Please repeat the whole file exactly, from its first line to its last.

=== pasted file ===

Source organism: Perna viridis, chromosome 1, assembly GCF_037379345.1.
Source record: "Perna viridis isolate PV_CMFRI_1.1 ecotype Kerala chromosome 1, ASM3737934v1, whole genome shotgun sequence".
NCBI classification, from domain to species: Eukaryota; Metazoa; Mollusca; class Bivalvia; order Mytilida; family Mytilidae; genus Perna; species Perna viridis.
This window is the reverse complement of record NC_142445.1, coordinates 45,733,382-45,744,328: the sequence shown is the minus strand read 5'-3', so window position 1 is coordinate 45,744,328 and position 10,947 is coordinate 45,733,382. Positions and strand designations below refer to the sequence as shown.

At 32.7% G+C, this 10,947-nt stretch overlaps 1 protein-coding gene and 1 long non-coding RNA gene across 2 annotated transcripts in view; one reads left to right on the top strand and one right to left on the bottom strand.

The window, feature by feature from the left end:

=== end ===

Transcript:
Source organism: Perna viridis, chromosome 1, assembly GCF_037379345.1.
Source record: "Perna viridis isolate PV_CMFRI_1.1 ecotype Kerala chromosome 1, ASM3737934v1, whole genome shotgun sequence".
NCBI classification, from domain to species: Eukaryota; Metazoa; Mollusca; class Bivalvia; order Mytilida; family Mytilidae; genus Perna; species Perna viridis.
This window is the reverse complement of record NC_142445.1, coordinates 45,733,382-45,744,328: the sequence shown is the minus strand read 5'-3', so window position 1 is coordinate 45,744,328 and position 10,947 is coordinate 45,733,382. Positions and strand designations below refer to the sequence as shown.

At 32.7% G+C, this 10,947-nt stretch overlaps 1 protein-coding gene and 1 long non-coding RNA gene across 2 annotated transcripts in view; one reads left to right on the top strand and one right to left on the bottom strand.

The window, feature by feature from the left end: